Keeping a Window Air Conditioner From Freezing Up Keeping a Window Air Conditioner From Freezing Up
In the summer months, an air conditioner sitting in your window can make life a little more bearable. But as great as these types of units are, they do not come without their own set of problems.
Aside from running up your electric bill in the summer, a window air conditioner has also been known to form ice on the vents or freeze up altogether. Some people will attribute this problem to having too much refrigerant in the air conditioner, or to running it continuously. Here are a few reasons why your window air conditioner might freeze up and what you can do to remedy the situation.
Step 1 — Purchase the Right Size Air Conditioner
One of the most common problems associated with window air conditioners freezing up is that they are either not big enough for the room, or are too big for the room. Either extreme sizing issue will cause ice to form on the vents. A unit that is too small will have to run much harder than it should in order to keep a large room cooled down. This will result in a lot of condensation forming and resulting in ice.
On the other side of that, an air conditioner that is too large will eventually form ice on the vents because it does not run enough. Condensation from sitting in the sun will form on the coils and condenser. When purchasing your window air conditioner, make sure it is the right size for the room it will be cooling to prevent it from freezing up.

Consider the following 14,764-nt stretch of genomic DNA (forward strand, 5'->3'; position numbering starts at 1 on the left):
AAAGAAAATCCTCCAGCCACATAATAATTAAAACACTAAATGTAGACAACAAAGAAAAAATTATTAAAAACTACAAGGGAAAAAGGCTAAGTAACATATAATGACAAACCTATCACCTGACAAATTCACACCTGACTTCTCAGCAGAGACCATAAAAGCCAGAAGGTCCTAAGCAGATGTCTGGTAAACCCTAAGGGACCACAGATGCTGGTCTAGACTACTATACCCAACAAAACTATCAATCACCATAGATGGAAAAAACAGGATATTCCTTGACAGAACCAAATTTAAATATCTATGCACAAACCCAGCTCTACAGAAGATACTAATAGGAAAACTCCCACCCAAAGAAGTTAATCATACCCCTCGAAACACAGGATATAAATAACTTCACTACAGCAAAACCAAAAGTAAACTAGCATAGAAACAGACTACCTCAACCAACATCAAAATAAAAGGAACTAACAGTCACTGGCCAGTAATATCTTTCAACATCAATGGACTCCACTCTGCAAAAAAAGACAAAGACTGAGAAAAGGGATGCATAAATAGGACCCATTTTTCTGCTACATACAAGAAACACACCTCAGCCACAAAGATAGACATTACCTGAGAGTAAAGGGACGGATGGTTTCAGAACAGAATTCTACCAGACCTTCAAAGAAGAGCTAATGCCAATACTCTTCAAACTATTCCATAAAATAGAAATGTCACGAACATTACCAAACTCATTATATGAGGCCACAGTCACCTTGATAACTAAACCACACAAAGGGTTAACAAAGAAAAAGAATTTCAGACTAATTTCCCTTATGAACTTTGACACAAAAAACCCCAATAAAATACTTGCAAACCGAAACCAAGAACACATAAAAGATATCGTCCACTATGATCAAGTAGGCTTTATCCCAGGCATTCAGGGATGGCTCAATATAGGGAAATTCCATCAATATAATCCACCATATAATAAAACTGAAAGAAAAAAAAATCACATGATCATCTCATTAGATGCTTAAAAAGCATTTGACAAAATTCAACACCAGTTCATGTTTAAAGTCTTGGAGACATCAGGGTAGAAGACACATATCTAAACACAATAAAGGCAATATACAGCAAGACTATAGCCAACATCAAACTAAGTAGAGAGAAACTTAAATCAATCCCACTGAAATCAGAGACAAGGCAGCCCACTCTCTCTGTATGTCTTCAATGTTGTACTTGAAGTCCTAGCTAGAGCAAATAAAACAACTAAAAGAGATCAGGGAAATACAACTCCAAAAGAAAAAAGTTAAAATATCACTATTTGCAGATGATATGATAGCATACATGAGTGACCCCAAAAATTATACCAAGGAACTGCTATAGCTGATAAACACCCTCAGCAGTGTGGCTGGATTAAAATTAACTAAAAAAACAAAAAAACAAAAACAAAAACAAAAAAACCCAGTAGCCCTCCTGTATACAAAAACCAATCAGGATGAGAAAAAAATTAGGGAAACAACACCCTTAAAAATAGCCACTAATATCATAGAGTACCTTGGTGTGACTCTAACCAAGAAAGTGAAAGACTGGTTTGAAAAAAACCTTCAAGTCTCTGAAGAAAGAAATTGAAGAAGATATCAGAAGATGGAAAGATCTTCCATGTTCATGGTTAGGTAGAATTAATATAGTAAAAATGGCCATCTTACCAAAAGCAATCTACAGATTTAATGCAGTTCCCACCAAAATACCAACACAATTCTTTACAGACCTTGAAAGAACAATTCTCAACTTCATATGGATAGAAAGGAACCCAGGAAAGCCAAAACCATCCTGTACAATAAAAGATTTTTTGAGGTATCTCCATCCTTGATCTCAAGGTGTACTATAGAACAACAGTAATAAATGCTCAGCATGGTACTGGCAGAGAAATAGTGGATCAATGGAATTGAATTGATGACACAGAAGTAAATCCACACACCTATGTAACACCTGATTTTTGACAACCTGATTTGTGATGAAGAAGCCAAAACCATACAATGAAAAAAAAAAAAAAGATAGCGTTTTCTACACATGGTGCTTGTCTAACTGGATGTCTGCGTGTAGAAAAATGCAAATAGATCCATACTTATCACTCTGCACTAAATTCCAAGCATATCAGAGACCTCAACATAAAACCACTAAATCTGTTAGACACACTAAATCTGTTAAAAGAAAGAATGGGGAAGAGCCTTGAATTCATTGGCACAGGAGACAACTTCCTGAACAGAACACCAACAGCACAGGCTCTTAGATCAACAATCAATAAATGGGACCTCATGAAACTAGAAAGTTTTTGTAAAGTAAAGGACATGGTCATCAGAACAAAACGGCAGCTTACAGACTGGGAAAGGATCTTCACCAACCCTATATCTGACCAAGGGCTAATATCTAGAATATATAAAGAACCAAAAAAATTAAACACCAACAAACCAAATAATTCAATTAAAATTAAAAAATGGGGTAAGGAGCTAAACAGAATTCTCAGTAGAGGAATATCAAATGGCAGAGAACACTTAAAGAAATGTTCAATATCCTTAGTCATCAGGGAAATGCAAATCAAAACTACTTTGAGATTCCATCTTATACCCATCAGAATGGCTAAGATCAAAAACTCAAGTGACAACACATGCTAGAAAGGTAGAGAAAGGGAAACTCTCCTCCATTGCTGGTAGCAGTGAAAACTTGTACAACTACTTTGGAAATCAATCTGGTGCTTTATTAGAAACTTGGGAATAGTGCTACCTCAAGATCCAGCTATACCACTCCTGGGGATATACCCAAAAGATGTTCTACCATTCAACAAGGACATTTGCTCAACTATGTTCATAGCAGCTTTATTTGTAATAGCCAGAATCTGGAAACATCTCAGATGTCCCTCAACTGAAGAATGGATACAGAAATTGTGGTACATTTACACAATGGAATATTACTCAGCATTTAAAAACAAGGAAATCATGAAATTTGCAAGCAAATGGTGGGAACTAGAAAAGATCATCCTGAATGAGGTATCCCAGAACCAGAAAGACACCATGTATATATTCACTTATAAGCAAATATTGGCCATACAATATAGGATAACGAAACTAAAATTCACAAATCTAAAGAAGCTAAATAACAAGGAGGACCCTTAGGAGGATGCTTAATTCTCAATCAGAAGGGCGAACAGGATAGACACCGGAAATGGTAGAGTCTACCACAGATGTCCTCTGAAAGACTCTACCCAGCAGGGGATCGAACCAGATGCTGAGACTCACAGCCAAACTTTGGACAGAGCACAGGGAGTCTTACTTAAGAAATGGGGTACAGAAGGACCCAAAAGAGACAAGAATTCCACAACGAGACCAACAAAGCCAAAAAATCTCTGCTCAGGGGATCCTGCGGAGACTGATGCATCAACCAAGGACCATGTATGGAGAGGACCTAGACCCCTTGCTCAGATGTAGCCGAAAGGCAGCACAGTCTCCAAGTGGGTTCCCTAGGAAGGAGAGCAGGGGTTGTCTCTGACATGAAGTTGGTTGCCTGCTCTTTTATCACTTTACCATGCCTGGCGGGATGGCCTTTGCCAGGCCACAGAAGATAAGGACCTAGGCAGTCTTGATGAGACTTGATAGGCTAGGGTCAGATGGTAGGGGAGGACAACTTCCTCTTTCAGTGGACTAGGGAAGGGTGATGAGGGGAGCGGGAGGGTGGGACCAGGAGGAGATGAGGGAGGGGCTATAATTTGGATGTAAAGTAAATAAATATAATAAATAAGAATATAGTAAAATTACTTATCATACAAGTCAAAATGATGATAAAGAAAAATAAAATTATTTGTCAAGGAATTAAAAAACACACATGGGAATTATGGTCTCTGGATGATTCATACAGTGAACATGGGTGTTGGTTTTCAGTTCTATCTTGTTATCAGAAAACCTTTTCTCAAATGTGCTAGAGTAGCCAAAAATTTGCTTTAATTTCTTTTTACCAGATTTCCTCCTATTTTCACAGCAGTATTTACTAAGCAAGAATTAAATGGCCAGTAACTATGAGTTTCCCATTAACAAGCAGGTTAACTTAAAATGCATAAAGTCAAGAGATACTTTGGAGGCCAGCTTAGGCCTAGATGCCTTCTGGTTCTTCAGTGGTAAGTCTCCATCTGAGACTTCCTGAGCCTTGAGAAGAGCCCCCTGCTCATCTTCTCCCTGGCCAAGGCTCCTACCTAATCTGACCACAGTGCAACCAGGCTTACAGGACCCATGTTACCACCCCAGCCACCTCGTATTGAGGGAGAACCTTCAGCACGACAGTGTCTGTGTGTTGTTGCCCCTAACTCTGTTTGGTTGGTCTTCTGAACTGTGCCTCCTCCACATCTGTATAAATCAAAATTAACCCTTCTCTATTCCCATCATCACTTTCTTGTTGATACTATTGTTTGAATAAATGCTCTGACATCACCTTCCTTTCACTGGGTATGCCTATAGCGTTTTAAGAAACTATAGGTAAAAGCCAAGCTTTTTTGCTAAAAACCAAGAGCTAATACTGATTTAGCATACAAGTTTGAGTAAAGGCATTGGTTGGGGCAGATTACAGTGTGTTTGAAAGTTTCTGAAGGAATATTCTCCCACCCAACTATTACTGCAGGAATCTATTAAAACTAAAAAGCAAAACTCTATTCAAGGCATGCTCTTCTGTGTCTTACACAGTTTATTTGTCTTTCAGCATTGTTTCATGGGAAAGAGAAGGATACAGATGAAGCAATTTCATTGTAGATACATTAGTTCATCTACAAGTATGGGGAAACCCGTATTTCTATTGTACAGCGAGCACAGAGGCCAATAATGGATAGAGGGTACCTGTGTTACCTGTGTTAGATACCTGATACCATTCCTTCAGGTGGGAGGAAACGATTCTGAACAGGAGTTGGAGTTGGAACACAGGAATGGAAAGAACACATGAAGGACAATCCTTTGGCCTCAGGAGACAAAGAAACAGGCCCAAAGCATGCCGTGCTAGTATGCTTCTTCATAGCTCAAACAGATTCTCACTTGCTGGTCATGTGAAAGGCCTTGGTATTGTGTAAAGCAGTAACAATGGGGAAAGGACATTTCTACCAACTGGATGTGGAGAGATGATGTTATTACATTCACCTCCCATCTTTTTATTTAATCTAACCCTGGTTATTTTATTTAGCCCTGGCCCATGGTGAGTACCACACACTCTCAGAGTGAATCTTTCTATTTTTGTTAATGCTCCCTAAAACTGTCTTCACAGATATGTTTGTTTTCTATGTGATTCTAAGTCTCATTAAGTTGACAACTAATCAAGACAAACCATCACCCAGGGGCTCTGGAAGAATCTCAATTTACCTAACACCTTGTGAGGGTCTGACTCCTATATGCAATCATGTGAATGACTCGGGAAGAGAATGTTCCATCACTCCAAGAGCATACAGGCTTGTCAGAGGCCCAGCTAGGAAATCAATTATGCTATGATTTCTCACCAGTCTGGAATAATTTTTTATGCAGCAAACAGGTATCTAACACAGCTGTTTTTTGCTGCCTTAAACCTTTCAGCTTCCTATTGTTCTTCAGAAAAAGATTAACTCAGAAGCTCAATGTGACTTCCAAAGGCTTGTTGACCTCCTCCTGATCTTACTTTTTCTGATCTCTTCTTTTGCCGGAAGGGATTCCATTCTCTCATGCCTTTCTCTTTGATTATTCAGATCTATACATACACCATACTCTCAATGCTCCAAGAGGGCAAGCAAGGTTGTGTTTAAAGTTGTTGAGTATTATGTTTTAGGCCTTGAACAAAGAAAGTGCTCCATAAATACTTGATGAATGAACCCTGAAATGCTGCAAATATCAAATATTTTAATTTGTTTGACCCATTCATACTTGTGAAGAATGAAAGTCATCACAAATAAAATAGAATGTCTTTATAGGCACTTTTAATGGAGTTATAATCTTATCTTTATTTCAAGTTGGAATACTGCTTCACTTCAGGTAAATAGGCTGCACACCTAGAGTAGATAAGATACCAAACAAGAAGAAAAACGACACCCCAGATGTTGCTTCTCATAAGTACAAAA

Step 2 — Check Filter and Change
A routine check of the air filter in the unit will help to prevent you from having any issues. A clogged or dirty filter can cause it to malfunction by not getting an adequate flow of air. Keep the filter clean by removing it and cleaning it with a vacuum, air compressor, or soap and water.
This should be done every couple of weeks during the middle of summer, or when there is an abundance of dust or pollen.
Step 3 — Clean Cooling Coil
During the use of the window air conditioner you might seem some condensation forming on the cooling coil. If it begins to turn to freeze up, it means that it needs to be cleaned out. This is a job for a professional cleaner because it needs to be flushed out, but you should always keep your eye on this.
This should be cleaned regularly, every one to two years.
Step 4 — Do Not Run in Cold Temperatures
When the temperatures outside begin to drop, even during the nighttime, this will cause the temperature in the cooling coil to also drop. This coupled with the rising moisture and heat from the house will cause the unit to freeze up. Once the evenings begin to cool off, and the daytime temperatures are comfortable, you should remove the unit from your window so it does not cause frost and ruin it.
Follow these tips and you are sure to keep your window air conditioning unit from freezing up!